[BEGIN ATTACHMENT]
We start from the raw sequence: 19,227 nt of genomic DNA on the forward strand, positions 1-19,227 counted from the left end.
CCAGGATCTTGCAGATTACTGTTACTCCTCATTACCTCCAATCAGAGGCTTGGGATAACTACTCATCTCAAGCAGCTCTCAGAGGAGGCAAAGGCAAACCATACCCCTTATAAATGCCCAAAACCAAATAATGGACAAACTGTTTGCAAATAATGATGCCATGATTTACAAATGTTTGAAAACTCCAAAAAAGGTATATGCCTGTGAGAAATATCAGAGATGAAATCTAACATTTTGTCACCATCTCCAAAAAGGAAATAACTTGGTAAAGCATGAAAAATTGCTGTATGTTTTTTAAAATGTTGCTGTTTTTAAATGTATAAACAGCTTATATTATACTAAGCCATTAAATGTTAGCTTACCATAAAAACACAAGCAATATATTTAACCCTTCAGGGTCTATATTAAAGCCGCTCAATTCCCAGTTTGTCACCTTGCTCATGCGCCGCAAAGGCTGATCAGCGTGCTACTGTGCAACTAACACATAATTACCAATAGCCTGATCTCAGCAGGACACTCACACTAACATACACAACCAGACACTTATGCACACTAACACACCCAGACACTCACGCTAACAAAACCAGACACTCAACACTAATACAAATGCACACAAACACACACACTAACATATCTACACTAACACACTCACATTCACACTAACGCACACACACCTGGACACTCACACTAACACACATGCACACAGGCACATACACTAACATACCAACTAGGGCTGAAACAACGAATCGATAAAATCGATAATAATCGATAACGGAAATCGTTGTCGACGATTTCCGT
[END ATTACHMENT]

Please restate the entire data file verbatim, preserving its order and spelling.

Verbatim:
We start from the raw sequence: 19,227 nt of genomic DNA on the forward strand, positions 1-19,227 counted from the left end.
CCAGGATCTTGCAGATTACTGTTACTCCTCATTACCTCCAATCAGAGGCTTGGGATAACTACTCATCTCAAGCAGCTCTCAGAGGAGGCAAAGGCAAACCATACCCCTTATAAATGCCCAAAACCAAATAATGGACAAACTGTTTGCAAATAATGATGCCATGATTTACAAATGTTTGAAAACTCCAAAAAAGGTATATGCCTGTGAGAAATATCAGAGATGAAATCTAACATTTTGTCACCATCTCCAAAAAGGAAATAACTTGGTAAAGCATGAAAAATTGCTGTATGTTTTTTAAAATGTTGCTGTTTTTAAATGTATAAACAGCTTATATTATACTAAGCCATTAAATGTTAGCTTACCATAAAAACACAAGCAATATATTTAACCCTTCAGGGTCTATATTAAAGCCGCTCAATTCCCAGTTTGTCACCTTGCTCATGCGCCGCAAAGGCTGATCAGCGTGCTACTGTGCAACTAACACATAATTACCAATAGCCTGATCTCAGCAGGACACTCACACTAACATACACAACCAGACACTTATGCACACTAACACACCCAGACACTCACGCTAACAAAACCAGACACTCAACACTAATACAAATGCACACAAACACACACACTAACATATCTACACTAACACACTCACATTCACACTAACGCACACACACCTGGACACTCACACTAACACACATGCACACAGGCACATACACTAACATACCAACTAGGGCTGAAACAACGAATCGATAAAATCGATAATAATCGATAACGGAAATCGTTGTCGACGATTTCCGT